The book is a systematic look at night-time, with each section devoted to one particular aspect of it, liberally loaded with quotations and with quite a few evocative illustrations. One section is about the natural dangers of the dark, another about criminals at night, another about how families buttoned up the premises, about meditation at night, and another about how and why people got together at night. If you sense contradictions between hiding at home from the dangers of the dark and socializing with the neighbors, remind yourself that life is complicated.
Evil spirits and criminal gangs and drunken drownings on the one side, and talking with friends after a long day’s work (or working late, if you were a tailor or baker) and evening trysts on the other make for a complex mosaic.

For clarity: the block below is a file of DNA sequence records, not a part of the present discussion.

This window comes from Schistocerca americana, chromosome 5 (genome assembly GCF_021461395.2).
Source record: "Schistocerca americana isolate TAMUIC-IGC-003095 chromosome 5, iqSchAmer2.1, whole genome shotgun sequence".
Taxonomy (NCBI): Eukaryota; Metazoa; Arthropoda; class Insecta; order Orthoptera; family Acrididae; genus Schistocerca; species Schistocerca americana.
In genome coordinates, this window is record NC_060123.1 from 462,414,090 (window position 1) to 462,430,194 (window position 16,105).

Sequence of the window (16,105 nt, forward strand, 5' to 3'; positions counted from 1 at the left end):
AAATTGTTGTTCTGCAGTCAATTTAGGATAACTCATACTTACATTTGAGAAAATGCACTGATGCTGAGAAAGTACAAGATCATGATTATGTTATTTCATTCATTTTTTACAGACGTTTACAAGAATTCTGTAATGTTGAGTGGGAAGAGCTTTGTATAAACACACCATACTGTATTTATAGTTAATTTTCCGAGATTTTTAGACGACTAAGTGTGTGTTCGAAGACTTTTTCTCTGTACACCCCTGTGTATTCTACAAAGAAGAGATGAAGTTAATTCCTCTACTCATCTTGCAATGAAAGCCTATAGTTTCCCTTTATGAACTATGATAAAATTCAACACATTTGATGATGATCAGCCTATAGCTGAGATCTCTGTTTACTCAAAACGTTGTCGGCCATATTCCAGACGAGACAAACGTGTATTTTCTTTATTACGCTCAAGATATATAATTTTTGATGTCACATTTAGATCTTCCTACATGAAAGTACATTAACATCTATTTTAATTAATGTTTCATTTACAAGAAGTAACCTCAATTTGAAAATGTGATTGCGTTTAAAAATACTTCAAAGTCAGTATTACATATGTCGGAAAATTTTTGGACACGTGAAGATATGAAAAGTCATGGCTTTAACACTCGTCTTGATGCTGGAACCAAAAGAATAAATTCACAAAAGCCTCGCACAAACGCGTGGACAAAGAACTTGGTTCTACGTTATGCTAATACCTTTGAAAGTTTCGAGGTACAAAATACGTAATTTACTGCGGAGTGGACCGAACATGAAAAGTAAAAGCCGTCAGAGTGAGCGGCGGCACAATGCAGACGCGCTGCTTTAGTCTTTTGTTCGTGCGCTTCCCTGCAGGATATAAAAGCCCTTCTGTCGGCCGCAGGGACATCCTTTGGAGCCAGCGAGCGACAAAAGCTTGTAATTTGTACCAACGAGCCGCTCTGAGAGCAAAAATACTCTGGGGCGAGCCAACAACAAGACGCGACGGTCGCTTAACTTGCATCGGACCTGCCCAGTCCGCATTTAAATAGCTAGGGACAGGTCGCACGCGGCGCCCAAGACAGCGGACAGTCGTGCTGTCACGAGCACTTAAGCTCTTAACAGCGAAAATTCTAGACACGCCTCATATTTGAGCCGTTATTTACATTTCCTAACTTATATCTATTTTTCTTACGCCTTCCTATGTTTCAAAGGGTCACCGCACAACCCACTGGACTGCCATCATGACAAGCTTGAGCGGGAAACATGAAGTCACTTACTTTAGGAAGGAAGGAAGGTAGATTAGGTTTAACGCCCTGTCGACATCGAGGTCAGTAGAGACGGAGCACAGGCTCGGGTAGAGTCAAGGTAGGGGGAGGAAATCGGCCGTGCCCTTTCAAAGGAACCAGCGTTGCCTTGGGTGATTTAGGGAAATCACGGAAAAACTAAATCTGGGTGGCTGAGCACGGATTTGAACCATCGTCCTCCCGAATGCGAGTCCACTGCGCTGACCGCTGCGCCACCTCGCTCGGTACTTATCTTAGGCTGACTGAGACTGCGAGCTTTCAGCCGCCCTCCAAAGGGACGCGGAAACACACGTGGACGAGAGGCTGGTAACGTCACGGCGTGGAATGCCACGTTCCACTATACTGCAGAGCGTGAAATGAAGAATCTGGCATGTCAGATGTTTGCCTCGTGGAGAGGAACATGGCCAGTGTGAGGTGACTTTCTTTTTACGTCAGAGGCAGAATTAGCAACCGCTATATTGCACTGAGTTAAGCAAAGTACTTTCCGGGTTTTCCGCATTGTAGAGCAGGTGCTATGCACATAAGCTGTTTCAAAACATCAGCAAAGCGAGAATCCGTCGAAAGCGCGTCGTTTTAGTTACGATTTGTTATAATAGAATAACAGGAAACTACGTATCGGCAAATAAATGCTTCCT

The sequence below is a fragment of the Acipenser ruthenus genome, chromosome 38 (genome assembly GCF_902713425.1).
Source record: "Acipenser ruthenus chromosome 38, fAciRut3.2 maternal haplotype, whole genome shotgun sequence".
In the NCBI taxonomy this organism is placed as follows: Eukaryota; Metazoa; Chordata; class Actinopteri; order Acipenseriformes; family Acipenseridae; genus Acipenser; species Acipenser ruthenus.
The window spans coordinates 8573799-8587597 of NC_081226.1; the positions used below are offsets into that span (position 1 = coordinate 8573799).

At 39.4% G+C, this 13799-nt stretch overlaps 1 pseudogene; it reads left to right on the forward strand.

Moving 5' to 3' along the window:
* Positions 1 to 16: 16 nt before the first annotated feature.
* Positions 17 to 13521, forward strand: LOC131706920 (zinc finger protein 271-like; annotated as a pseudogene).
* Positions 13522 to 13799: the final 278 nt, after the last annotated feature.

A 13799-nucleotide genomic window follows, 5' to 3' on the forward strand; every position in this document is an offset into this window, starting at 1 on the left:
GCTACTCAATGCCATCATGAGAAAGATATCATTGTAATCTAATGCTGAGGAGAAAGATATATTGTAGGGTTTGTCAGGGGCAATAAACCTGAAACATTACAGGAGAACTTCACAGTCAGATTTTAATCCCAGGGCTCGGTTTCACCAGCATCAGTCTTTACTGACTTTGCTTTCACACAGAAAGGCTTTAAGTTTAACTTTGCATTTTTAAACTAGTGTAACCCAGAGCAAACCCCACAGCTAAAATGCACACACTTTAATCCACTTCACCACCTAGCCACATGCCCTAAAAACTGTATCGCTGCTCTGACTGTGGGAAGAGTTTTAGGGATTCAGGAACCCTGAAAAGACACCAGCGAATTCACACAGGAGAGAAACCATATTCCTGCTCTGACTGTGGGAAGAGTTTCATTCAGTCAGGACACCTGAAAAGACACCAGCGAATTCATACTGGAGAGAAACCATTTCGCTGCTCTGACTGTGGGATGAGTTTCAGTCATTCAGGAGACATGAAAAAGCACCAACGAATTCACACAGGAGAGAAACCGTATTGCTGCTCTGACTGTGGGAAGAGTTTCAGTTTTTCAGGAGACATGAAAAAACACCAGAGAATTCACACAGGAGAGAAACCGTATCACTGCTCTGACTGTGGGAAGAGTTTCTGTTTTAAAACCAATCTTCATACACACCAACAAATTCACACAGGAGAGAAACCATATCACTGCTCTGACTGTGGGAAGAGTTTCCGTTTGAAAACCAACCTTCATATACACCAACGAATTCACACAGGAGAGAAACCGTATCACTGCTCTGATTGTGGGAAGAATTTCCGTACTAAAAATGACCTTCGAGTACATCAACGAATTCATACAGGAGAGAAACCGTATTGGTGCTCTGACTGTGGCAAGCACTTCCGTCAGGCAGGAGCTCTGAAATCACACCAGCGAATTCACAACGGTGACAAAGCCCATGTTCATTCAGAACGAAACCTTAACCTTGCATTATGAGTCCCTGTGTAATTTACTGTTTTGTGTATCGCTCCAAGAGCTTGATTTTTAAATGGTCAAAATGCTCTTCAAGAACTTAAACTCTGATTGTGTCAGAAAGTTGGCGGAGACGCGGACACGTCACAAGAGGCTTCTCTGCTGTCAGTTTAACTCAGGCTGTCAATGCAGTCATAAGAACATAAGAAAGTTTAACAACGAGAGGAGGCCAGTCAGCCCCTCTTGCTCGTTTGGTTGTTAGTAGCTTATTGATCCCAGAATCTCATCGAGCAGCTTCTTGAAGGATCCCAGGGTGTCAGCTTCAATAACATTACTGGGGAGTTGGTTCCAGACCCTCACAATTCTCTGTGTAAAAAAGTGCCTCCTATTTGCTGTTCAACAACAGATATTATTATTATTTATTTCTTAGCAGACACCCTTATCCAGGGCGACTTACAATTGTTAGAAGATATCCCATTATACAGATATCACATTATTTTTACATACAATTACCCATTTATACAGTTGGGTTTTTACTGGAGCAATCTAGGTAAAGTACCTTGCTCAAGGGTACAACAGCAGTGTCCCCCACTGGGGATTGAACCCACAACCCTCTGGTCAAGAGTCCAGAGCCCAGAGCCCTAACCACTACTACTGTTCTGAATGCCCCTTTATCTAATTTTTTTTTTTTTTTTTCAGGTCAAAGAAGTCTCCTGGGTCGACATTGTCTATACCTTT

I learned quite a lot: I’d never known what a bed-stave (though I used something like it a few times) was or tried to make a pine-knot candle.
Warning: the thorough approach makes the book seem to jump around. But it was interesting, and worth the read. The last lines are:
With darkness diminished, opportunities for privacy, intimacy, and self-reflection will grow more scarce. Should that luminous day arrive, we stand to lose a vital element of our humanity--one as precious as it is timeless. That, in the depths of a dark night, should be a bracing prospect for any spent soul to contemplate.